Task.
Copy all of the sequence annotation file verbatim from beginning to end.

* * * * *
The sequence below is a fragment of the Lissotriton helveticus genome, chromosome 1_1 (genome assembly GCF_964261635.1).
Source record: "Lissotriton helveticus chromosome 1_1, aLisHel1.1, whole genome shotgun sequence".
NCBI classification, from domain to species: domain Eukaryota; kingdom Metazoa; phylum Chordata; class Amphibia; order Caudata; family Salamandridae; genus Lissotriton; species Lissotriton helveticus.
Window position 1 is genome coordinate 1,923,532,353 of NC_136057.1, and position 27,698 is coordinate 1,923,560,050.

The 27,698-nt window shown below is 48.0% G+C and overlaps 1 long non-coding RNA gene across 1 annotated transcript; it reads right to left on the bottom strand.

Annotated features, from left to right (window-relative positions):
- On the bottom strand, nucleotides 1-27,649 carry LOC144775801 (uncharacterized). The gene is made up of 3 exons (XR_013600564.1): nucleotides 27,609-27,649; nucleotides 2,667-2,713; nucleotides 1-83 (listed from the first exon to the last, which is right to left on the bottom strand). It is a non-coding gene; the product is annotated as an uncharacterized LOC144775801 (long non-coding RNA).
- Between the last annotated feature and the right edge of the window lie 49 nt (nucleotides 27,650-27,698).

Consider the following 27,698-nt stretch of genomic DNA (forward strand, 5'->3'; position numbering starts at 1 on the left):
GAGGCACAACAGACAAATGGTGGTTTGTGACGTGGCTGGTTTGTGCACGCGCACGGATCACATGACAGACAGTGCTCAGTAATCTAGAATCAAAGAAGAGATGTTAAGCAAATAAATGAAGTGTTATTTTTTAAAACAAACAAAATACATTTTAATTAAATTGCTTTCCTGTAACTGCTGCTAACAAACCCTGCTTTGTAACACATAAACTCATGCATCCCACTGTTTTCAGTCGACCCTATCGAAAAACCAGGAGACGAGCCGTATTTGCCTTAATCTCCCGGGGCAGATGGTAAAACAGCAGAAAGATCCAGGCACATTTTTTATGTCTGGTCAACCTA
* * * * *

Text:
The sequence below is a fragment of the Lissotriton helveticus genome, chromosome 1_1 (genome assembly GCF_964261635.1).
Source record: "Lissotriton helveticus chromosome 1_1, aLisHel1.1, whole genome shotgun sequence".
NCBI classification, from domain to species: domain Eukaryota; kingdom Metazoa; phylum Chordata; class Amphibia; order Caudata; family Salamandridae; genus Lissotriton; species Lissotriton helveticus.
Window position 1 is genome coordinate 1,923,532,353 of NC_136057.1, and position 27,698 is coordinate 1,923,560,050.

The 27,698-nt window shown below is 48.0% G+C and overlaps 1 long non-coding RNA gene across 1 annotated transcript; it reads right to left on the bottom strand.

Annotated features, from left to right (window-relative positions):
- On the bottom strand, nucleotides 1-27,649 carry LOC144775801 (uncharacterized). The gene is made up of 3 exons (XR_013600564.1): nucleotides 27,609-27,649; nucleotides 2,667-2,713; nucleotides 1-83 (listed from the first exon to the last, which is right to left on the bottom strand). It is a non-coding gene; the product is annotated as an uncharacterized LOC144775801 (long non-coding RNA).
- Between the last annotated feature and the right edge of the window lie 49 nt (nucleotides 27,650-27,698).

Consider the following 27,698-nt stretch of genomic DNA (forward strand, 5'->3'; position numbering starts at 1 on the left):
GAGGCACAACAGACAAATGGTGGTTTGTGACGTGGCTGGTTTGTGCACGCGCACGGATCACATGACAGACAGTGCTCAGTAATCTAGAATCAAAGAAGAGATGTTAAGCAAATAAATGAAGTGTTATTTTTTAAAACAAACAAAATACATTTTAATTAAATTGCTTTCCTGTAACTGCTGCTAACAAACCCTGCTTTGTAACACATAAACTCATGCATCCCACTGTTTTCAGTCGACCCTATCGAAAAACCAGGAGACGAGCCGTATTTGCCTTAATCTCCCGGGGCAGATGGTAAAACAGCAGAAAGATCCAGGCACATTTTTTATGTCTGGTCAACCTA